Exit Wounds movie poster
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Exit Wounds movie poster

Exit Wounds Movie Review

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I just finished writing the review on Driven, Stallone's latest attempt at getting back into the spotlight, and now I'm writing the one for Exit Wounds, Seagal's attempt at a new greatness. Seagal, compared to Stallone and Schwarzenegger, has had the worst luck out of them all, and it's not surprising. Seagal, with his breathless, faint, and tough guy voice, doesn't cut it in either the acting role or in the hero role anymore. His style of fighting doesn't look as flashy as the popular Jackie Chan and The Matrix speedy kung fu styles. The only thing that saves him is that he brings a kind of presence to the screen that makes us a little excited when he takes on a group of bad guys.

Exit Wounds marks Seagal's return to real movies. Since doing the popular Under Siege duo, he has been bouncing around in Hollywood purgatory, or, better known as direct-to-video. When the people who mean something realized that he wasn't raking in the dough, he was cut loose from movie theaters and forced to do several horrible, horrible, horrible direct-to-video movies like Fire Down Below. But in Hollywood, it only takes one movie to make a big comeback, and that's what Seagal is looking for in Exit Wounds, which smartly teams him up with some other 'big' names hoping to grab onto their fan bases. DMX costars, and Tom Arnold also has a part, trying to give some comical boost to an otherwise gritty film.

Seagal means business several times throughout the movie, as he saves the Vice President's life (and then gets fired for some reason), saves his car from being hijacked, and then proceeds to take down a huge police corruption scandal. Of course, people want to see this movie for the action and action it has, including car chases, gunfights, fistfights, and more. The opening scene is probably the best.

Unfortunately, there is more than one time when the action seems a little unbelievable, which really takes a bite out of the movie overall.

The story is decent enough, even if it is slightly predictable. There are a few times, though, where you are left wondering if the screenwriter really thought out what he was doing, since not everything makes sense. At one point, Seagal breaks up an exchange between DMX and another man, who turns out to be a cop. Seagal, of course, lets him go after he learns that this cop is working undercover (of course, it is pretty obvious to us that he is the bad guy), but doesn't question the fact that this man tried to chop his head off with an electric saw. The one big twist in the storyline that happens two thirds through the movie seems a little awkward, too.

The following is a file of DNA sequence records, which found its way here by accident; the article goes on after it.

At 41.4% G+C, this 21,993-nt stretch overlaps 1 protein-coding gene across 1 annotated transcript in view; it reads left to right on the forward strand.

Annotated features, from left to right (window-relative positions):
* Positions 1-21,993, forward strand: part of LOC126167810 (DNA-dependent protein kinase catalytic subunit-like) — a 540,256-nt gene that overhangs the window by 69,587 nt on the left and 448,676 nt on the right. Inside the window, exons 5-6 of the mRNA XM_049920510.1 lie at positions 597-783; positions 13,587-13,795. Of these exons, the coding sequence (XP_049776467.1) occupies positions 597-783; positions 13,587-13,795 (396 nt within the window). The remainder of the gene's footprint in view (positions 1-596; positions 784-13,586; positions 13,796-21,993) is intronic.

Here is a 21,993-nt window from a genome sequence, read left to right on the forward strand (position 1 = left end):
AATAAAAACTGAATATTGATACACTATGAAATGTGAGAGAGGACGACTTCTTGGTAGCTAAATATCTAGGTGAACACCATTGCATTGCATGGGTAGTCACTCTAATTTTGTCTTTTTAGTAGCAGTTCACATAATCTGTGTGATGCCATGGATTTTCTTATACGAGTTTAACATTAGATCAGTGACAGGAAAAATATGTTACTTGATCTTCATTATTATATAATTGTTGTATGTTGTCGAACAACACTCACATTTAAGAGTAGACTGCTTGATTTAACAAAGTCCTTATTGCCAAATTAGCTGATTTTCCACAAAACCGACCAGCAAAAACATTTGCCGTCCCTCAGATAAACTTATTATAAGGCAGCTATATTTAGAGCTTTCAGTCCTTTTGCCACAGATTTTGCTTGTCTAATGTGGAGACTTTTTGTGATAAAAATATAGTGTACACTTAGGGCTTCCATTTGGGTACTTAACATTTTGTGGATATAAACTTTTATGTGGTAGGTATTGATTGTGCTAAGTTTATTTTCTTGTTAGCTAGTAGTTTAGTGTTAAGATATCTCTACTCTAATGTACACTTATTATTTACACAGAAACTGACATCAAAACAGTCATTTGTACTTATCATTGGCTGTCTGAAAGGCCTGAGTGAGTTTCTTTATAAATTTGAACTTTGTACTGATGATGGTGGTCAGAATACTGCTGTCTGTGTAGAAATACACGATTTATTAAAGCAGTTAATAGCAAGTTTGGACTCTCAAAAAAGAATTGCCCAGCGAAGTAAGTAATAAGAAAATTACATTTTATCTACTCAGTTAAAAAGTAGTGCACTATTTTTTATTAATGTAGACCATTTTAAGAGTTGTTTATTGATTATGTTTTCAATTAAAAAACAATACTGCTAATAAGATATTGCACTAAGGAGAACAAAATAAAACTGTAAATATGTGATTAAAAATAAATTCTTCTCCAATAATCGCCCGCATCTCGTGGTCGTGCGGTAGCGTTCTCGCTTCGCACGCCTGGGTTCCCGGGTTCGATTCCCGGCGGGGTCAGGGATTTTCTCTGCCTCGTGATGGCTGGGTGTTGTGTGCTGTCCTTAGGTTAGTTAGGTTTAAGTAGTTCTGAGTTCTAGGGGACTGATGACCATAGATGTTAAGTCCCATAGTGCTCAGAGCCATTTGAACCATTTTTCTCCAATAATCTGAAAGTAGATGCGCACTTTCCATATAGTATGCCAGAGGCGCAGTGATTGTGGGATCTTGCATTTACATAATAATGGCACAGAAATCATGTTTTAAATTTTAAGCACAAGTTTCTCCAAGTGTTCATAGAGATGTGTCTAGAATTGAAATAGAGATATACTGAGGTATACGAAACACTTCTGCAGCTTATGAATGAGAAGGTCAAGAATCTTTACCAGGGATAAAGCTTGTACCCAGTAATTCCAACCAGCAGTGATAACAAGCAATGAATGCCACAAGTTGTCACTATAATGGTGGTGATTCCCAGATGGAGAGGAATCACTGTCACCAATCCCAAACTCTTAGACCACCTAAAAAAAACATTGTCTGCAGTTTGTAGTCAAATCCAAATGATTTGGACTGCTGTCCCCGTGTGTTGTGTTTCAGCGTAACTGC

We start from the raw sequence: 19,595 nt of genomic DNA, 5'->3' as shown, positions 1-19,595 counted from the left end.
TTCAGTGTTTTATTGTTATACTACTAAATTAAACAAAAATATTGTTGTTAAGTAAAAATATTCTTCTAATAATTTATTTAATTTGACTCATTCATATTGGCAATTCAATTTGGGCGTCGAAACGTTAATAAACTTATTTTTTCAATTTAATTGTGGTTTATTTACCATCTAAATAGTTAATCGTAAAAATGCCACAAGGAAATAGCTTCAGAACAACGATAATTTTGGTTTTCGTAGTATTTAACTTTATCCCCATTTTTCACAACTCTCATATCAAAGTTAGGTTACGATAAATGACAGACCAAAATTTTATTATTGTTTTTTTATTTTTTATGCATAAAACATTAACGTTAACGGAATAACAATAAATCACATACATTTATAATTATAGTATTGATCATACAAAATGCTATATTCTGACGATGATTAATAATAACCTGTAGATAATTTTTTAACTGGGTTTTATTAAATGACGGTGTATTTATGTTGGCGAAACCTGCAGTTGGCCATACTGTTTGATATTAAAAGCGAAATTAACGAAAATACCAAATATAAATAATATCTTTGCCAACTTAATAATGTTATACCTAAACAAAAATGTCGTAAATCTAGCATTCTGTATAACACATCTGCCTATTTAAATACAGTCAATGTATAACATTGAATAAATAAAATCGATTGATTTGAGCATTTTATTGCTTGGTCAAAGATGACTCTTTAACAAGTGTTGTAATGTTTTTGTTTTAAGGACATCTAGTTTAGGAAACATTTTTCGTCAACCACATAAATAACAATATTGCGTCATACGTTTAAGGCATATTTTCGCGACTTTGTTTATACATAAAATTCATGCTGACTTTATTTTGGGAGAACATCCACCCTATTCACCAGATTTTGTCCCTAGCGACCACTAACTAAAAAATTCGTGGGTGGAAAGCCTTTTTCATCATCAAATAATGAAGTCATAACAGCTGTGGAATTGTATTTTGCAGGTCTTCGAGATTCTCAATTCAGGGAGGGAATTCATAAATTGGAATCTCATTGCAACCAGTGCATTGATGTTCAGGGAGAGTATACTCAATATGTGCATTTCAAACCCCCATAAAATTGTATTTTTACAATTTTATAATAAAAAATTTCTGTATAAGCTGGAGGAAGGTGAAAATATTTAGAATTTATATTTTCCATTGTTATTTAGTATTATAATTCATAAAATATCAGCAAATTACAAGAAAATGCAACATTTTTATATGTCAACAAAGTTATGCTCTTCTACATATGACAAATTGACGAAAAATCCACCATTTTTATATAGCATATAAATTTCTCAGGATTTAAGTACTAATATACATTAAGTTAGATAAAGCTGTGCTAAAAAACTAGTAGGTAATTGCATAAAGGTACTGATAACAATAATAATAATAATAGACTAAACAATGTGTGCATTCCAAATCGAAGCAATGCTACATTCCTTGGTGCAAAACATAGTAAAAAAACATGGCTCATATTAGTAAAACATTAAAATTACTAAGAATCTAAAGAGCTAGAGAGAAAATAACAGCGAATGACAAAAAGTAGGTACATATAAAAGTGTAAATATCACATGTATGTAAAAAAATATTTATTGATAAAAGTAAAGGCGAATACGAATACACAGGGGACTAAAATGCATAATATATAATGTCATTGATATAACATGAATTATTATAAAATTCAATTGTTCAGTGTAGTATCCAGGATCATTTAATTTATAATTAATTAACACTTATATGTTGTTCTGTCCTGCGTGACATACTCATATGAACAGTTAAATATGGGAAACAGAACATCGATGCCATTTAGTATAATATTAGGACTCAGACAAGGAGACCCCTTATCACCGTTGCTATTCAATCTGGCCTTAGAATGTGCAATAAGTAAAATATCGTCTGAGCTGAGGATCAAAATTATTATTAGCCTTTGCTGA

It is a smart move to put DMX next to Seagal, because then not only do you have a costar to take away some of the slower scenes from Seagal (and his slower scenes usually suck), but you also attract a larger fan base. However, when you have DMX doing a flying kick, it just doesn't look write. He was obviously not meant to do kung fu moves, so why try to work them on him? Also, the inclusion of Tom Arnold, who's scenes are obviously meant to parody Seagal's tough guy attitude, seems a little off the subject for the movie.

The ending could also have been a little better, with a little less gore.

Exit Wounds is not a great movie, and it barely scratches on being a good movie, but it is definitely a vast improvement over Seagal's other fares. His tough guy attitude doesn't work as well in the 21st century, but more than that Exit Wounds just needed a little more believability, a little more intelligence, a more interesting ending. For the most part, it is worth seeing, but probably just once and after you've had a beer or two.

Review by Erik Samdahl unless otherwise indicated.

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